A city’s attempt to force churches and other religious groups to align with its gender-identity and sexual-orientation agenda has been slapped down by a judge.
The city of De Pere, Wisconsin, adopted a “non-discrimination” ordinance then designated churches “places of public accommodation.”
The city claimed that any time a church is open to the public, outside the role of a house of worship, it is subject to the ordinance.
On Friday, however, Brown County Judge William Atkinson granted a summary judgment to the churches and denied the city’s request to dismiss the suit.
Brad Dacus, president of the Pacific Justice Institute, which represented several churches in the lawsuit, said the “unconstitutional ordinance could not go unchallenged.”
The ordinance demanded “non-discrimination” on the basis of gender identity and sexual orientation in housing, employment, advertising and public accommodations.
There was no exemption for religious groups.
“These religious organizations stood up for their convictions and fought back against intolerant and aggressive LGBT policies,” Dacus said.
“Now churches can continue to advertise, display, or publish teachings and sermons on matters of sexual ethics, divorce, or the biological phenomenon that persons are born either male or female – without the city’s oppressive restriction.”
PJI said it represented five churches and a radio broadcaster that “bravely held to the biblical beliefs that God determines gender and prohibits homosexuality.”
“These pastors, who preach from their pulpits on marriage and sexual ethics, hold their ministries to those biblical standards in areas of community outreach, employment, and advertising,” PJI said.
“In the courtroom, De Pere’s attorneys even mentioned that actions such as a church serving as a polling place or handing out water to runners at an athletic event triggered the city’s provision. If the ordinance had survived, De Pere would be the first in America to deem churches places of public accommodation.”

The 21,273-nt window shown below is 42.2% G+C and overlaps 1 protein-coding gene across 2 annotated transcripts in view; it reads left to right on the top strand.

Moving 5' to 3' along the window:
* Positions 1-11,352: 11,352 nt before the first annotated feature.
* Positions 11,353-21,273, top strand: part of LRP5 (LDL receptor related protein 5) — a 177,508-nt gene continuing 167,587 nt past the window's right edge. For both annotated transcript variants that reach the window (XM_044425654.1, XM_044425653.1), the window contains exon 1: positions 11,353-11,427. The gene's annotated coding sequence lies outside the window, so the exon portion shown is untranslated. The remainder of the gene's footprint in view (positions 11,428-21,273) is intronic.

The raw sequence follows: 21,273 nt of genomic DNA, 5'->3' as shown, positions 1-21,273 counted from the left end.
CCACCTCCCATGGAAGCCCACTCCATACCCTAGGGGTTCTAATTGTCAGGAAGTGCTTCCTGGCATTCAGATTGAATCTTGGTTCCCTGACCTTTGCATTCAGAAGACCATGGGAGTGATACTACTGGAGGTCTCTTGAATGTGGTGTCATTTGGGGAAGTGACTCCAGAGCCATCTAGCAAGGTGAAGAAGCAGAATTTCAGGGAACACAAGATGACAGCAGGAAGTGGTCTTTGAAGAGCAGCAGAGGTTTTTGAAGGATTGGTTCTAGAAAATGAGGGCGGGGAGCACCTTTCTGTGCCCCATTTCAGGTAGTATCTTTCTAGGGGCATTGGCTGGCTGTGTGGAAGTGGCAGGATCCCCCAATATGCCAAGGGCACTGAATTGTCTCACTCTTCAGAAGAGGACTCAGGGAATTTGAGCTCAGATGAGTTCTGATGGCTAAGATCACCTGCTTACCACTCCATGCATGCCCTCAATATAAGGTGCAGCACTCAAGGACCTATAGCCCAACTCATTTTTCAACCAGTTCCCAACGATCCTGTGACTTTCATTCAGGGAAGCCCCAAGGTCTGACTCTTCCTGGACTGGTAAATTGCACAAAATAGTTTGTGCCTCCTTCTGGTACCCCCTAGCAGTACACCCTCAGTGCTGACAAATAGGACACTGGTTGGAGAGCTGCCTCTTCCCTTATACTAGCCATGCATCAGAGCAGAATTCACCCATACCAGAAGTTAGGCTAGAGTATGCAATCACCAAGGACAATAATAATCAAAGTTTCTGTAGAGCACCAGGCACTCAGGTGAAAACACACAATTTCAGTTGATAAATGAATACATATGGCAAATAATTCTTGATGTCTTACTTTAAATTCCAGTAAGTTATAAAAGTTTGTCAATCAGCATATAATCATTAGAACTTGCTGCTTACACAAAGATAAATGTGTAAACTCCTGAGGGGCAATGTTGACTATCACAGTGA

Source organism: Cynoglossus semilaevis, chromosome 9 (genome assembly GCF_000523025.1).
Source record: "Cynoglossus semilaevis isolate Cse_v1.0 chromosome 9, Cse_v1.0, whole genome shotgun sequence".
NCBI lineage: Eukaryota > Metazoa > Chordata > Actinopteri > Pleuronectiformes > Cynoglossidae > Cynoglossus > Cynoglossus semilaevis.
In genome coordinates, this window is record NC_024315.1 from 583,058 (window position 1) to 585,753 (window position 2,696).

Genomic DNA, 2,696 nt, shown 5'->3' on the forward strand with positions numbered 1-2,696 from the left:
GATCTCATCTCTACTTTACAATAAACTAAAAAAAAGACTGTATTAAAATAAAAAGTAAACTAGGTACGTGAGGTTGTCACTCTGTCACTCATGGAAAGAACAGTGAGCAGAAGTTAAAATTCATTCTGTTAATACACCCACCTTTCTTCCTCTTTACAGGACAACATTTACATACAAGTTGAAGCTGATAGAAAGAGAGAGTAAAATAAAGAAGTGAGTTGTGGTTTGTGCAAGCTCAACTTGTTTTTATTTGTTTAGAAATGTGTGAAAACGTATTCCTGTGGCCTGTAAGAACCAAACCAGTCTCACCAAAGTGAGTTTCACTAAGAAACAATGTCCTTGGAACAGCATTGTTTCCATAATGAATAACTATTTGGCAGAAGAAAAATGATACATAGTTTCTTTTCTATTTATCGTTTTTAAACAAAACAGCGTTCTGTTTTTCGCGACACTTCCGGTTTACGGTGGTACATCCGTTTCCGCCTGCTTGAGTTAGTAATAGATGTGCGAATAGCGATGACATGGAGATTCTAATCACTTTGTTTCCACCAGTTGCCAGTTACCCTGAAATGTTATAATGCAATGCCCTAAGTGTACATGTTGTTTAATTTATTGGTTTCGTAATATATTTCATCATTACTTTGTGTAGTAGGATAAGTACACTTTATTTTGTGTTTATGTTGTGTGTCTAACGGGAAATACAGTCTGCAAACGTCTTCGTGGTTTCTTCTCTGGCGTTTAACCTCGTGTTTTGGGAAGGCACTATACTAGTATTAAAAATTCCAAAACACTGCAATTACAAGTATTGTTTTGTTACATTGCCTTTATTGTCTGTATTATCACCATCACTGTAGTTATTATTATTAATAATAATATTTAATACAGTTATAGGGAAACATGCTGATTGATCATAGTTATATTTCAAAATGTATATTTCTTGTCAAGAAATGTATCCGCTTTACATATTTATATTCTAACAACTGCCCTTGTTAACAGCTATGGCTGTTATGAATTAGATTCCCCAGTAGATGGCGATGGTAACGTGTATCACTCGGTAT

But the judge ruled that, effective immediately, religious institutions are exempt from the ordinance.
“This court victory came just in time for these churches who have treaded cautiously under the burden of this government orthodoxy,” said PJI attorney Kevin Snider.
“Our clients and the many other religious institutions in De Pere can fulfill their religious functions and ministries this Christmas season, without fear of being brought before a tribunal due to their hiring choices or refusal to host same-sex marriages on church property.”
PJI said that because the ordinance “is written so broadly, and is devoid of typical safeguards such as religious employment exceptions, or even the ministerial exception unanimously recognized by the Supreme Court, PJI first sought amendments or assurances that the ordinance would not be interpreted or enforced in ways that impinged on religious freedom.”
“The city of De Pere refused to provide any such assurances, leaving the religious institutions vulnerable absent court action,” the organization said.
The churches argued the state constitution states that the “right of every person to worship Almighty God according to the dictates of conscience shall never be infringed.”